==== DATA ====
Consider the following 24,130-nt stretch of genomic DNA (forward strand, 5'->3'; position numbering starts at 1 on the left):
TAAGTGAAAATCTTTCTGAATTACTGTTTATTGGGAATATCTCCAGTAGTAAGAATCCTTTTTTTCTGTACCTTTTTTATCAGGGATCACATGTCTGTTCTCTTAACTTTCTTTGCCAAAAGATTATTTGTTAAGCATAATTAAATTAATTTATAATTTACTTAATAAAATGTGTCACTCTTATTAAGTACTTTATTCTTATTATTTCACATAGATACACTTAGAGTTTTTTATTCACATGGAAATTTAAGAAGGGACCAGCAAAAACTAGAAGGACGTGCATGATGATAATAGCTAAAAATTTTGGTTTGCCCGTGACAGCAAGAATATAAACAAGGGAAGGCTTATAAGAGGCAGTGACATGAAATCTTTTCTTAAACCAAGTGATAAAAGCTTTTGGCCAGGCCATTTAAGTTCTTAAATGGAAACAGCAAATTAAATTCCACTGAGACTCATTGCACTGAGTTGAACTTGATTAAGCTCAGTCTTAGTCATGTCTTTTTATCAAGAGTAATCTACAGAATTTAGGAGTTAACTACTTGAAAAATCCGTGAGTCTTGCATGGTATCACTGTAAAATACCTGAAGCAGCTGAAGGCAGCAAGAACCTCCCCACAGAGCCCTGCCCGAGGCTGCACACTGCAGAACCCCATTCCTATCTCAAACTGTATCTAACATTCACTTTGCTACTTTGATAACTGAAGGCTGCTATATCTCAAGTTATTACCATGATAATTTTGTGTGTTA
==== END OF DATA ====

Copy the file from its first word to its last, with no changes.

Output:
Consider the following 24,130-nt stretch of genomic DNA (forward strand, 5'->3'; position numbering starts at 1 on the left):
TAAGTGAAAATCTTTCTGAATTACTGTTTATTGGGAATATCTCCAGTAGTAAGAATCCTTTTTTTCTGTACCTTTTTTATCAGGGATCACATGTCTGTTCTCTTAACTTTCTTTGCCAAAAGATTATTTGTTAAGCATAATTAAATTAATTTATAATTTACTTAATAAAATGTGTCACTCTTATTAAGTACTTTATTCTTATTATTTCACATAGATACACTTAGAGTTTTTTATTCACATGGAAATTTAAGAAGGGACCAGCAAAAACTAGAAGGACGTGCATGATGATAATAGCTAAAAATTTTGGTTTGCCCGTGACAGCAAGAATATAAACAAGGGAAGGCTTATAAGAGGCAGTGACATGAAATCTTTTCTTAAACCAAGTGATAAAAGCTTTTGGCCAGGCCATTTAAGTTCTTAAATGGAAACAGCAAATTAAATTCCACTGAGACTCATTGCACTGAGTTGAACTTGATTAAGCTCAGTCTTAGTCATGTCTTTTTATCAAGAGTAATCTACAGAATTTAGGAGTTAACTACTTGAAAAATCCGTGAGTCTTGCATGGTATCACTGTAAAATACCTGAAGCAGCTGAAGGCAGCAAGAACCTCCCCACAGAGCCCTGCCCGAGGCTGCACACTGCAGAACCCCATTCCTATCTCAAACTGTATCTAACATTCACTTTGCTACTTTGATAACTGAAGGCTGCTATATCTCAAGTTATTACCATGATAATTTTGTGTGTTA